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Direct link: August Poetry (mp3)

In this episode of the Strange Horizons podcast, editor Anaea Lay presents poetry from the August issues of Strange Horizons.

  • "A Modern Prometheus" by Lynette Mejía, read by Julia Rios. You can read the full text of the poem, and more about Lynette, here.
  • "my father as a sonnet on the human meaning of inhuman stars" by Andrew Brenza, read by Anaea Lay. You can read the full text of the poem, and more about Andrew, here.
  • "All That Her Mother Left Her" by John W. Sexton read by Julia Rios. You can read the full text of the poem, and more about John, here.
  • "Abduction" by Laura Madeline Wiseman, read by Laura Madeline Wiseman. You can read the full text of the poem, and more about Laura, here.
  • "St. Patrick and the Snakes" by Jane Yolen, read by Ciro Faienza. You can read the full text of the poem, and more about Jane, here.

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Anaea Lay lives in Chicago, Illinois where she writes, cooks, plays board games, reads too much, and questions the benevolence of the universe. Her work has appeared in many places including Apex, Penumbra, Lightspeed, Daily Science Fiction, and Nightmare. She lives online at anaealay.com.
Andrew Brenza lives and writes in the Philadelphia area with his wife and young son. His work has appeared in or is forthcoming from Shampoo, Glitterpony, Jellyfish, and/or, Sawbuck, and The Scrambler, among others.  He is obsessed with cold seeps, hot vents, and tidal pools.
Ciro Faienza (pronounced CHEE-roh) is an American/Italian national. He has acted on stages and screens throughout Texas and Massachusetts, and his work as a filmmaker has shown at the Dallas Museum of Art, the Dallas Hub Theater, and the National Gallery, London. His fiction is featured in numerous publications, including Daily Science Fiction and Futuristica, Vol 1. His short story "J'ae's Solution" was a top finalist in PRI's 3-Minute Futures Contest. You can see his visual artwork at his web gallery, Postmedium.
Jane Yolen writes poetry for both children and adults. She is a past winner of the Science Fiction Poetry Association’s Rhysling award for a short poem, Dwarf Star Award for poems under ten lines, as well as being named by the Association as a Grand Master of science fiction and fantasy poetry. She is a frequent poetry contributor to such genre magazines as Asimov’s, Mythic Delirium, and Goblin Fruit. She has over 370 books published, a huge number of them poetry. Her books have won the Caldecott, the Christopher Medal, the Jewish Book Award, and two of her stories were Nebula winners. Three of her books won the Mythopoeic Award. Last year, she was named a winner of the New England Public Radio’s Arts and Humanities Award. And her Skylark Award set her good coat on fire.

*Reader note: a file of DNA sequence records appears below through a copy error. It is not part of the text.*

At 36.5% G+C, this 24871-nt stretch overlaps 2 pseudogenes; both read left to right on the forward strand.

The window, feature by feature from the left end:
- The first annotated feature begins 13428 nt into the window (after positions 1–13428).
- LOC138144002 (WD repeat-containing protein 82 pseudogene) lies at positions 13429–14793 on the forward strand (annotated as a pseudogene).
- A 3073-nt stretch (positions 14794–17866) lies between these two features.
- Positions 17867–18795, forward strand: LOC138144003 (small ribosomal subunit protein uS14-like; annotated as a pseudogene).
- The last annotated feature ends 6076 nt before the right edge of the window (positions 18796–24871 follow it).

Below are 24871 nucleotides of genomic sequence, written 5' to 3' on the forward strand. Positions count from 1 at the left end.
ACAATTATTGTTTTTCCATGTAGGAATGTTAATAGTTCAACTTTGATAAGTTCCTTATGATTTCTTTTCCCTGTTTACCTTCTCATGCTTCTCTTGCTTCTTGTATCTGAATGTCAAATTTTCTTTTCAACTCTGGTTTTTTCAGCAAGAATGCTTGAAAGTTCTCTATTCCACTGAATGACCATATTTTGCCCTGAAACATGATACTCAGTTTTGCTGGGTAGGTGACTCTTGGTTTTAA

John W. Sexton lives in Ireland and is the author of five previous poetry collections, the most recent being The Offspring of the Moon (Salmon, 2013). His sixth collection, Futures Pass, is due from Salmon in 2015. In 2007 he was awarded a Patrick and Katherine Kavanagh Fellowship in Poetry.
Julia Rios is a queer, Latinx writer, editor, podcaster, and narrator whose writing has appeared in Latin American Literature Today, Lightspeed, and Goblin Fruit, among other places. Formerly a fiction editor for Strange Horizons, their editing work has won multiple awards, including the Hugo Award. Julia is a co-host of This is Why We're Like This, a podcast about how the movies we watch in childhood shape our lives, for better or for worse. They've narrated stories for Escape Pod, Podcastle, Pseudopod, and Cast of Wonders. Find them on Twitter as @omgjulia.
Laura Madeline Wiseman's debut book of poetry is Sprung (San Francisco Bay Press). She is also the author of six chapbooks, including 2012's Unclose the Door. She is the editor of Women Write Resistance: Poets Resist Gender Violence (Hyacinth Girl Press). She has a doctorate from the University of Nebraska-Lincoln, where she teaches creative writing. Stranger Still, a new anthology of her alien-themed poems, will be available in October 2013, and can be pre-ordered through Finishing Line Press.
Lynette Mejía writes science fiction, fantasy, and horror prose and poetry from the middle of a deep, dark forest in the wilds of southern Louisiana. Her work has appeared in Daily Science Fiction, Nature: Futures, and others, and has been nominated for the Pushcart Prize, the Rhysling Award, and the Million Writers Award. You can find her online at www.lynettemejia.com.
Current Issue
26 Feb 2024

I can’t say any of this to the man next to me because he is wearing a tie
verb 4 [C] to constantly be at war, spill your blood and drink. to faint and revive yourself. to brag of your scars.
Language blasts through the malicious intentions and blows them to ash. Language rises triumphant over fangs and claws. Language, in other words, is presented as something more than a medium for communication. Language, regardless of how it is purposed, must be recognized as a weapon.
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